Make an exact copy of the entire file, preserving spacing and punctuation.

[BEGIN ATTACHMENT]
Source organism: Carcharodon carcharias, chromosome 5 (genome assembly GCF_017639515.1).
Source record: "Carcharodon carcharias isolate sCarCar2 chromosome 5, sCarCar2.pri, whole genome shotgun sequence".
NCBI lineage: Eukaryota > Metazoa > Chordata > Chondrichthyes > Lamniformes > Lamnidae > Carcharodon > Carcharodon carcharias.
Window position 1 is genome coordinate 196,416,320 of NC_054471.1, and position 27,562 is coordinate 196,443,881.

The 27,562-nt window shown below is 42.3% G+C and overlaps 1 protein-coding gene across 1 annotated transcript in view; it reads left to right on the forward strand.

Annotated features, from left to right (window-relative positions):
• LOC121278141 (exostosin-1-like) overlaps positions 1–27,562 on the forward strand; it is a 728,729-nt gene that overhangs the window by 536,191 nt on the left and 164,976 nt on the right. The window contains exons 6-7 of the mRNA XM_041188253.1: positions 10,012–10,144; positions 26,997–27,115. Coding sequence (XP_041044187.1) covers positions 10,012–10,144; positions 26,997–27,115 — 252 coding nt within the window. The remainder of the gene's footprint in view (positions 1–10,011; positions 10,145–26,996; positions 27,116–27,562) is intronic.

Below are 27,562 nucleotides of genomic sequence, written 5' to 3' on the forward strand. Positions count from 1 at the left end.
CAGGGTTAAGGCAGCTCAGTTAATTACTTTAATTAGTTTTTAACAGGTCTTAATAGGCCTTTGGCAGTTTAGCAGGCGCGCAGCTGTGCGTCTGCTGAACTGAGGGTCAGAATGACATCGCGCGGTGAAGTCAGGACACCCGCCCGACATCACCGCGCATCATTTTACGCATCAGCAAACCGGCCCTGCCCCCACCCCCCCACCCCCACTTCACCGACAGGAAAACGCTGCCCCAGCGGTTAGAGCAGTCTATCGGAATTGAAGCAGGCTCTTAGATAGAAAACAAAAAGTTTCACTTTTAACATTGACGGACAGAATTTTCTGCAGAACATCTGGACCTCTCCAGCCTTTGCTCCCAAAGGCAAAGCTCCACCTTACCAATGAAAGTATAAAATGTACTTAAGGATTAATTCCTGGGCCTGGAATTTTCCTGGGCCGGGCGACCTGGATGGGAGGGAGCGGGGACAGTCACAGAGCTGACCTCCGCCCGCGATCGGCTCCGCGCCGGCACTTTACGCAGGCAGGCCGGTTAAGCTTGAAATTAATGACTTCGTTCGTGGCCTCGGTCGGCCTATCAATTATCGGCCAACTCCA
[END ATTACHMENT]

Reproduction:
Source organism: Carcharodon carcharias, chromosome 5 (genome assembly GCF_017639515.1).
Source record: "Carcharodon carcharias isolate sCarCar2 chromosome 5, sCarCar2.pri, whole genome shotgun sequence".
NCBI lineage: Eukaryota > Metazoa > Chordata > Chondrichthyes > Lamniformes > Lamnidae > Carcharodon > Carcharodon carcharias.
Window position 1 is genome coordinate 196,416,320 of NC_054471.1, and position 27,562 is coordinate 196,443,881.

The 27,562-nt window shown below is 42.3% G+C and overlaps 1 protein-coding gene across 1 annotated transcript in view; it reads left to right on the forward strand.

Annotated features, from left to right (window-relative positions):
• LOC121278141 (exostosin-1-like) overlaps positions 1–27,562 on the forward strand; it is a 728,729-nt gene that overhangs the window by 536,191 nt on the left and 164,976 nt on the right. The window contains exons 6-7 of the mRNA XM_041188253.1: positions 10,012–10,144; positions 26,997–27,115. Coding sequence (XP_041044187.1) covers positions 10,012–10,144; positions 26,997–27,115 — 252 coding nt within the window. The remainder of the gene's footprint in view (positions 1–10,011; positions 10,145–26,996; positions 27,116–27,562) is intronic.

Below are 27,562 nucleotides of genomic sequence, written 5' to 3' on the forward strand. Positions count from 1 at the left end.
CAGGGTTAAGGCAGCTCAGTTAATTACTTTAATTAGTTTTTAACAGGTCTTAATAGGCCTTTGGCAGTTTAGCAGGCGCGCAGCTGTGCGTCTGCTGAACTGAGGGTCAGAATGACATCGCGCGGTGAAGTCAGGACACCCGCCCGACATCACCGCGCATCATTTTACGCATCAGCAAACCGGCCCTGCCCCCACCCCCCCACCCCCACTTCACCGACAGGAAAACGCTGCCCCAGCGGTTAGAGCAGTCTATCGGAATTGAAGCAGGCTCTTAGATAGAAAACAAAAAGTTTCACTTTTAACATTGACGGACAGAATTTTCTGCAGAACATCTGGACCTCTCCAGCCTTTGCTCCCAAAGGCAAAGCTCCACCTTACCAATGAAAGTATAAAATGTACTTAAGGATTAATTCCTGGGCCTGGAATTTTCCTGGGCCGGGCGACCTGGATGGGAGGGAGCGGGGACAGTCACAGAGCTGACCTCCGCCCGCGATCGGCTCCGCGCCGGCACTTTACGCAGGCAGGCCGGTTAAGCTTGAAATTAATGACTTCGTTCGTGGCCTCGGTCGGCCTATCAATTATCGGCCAACTCCA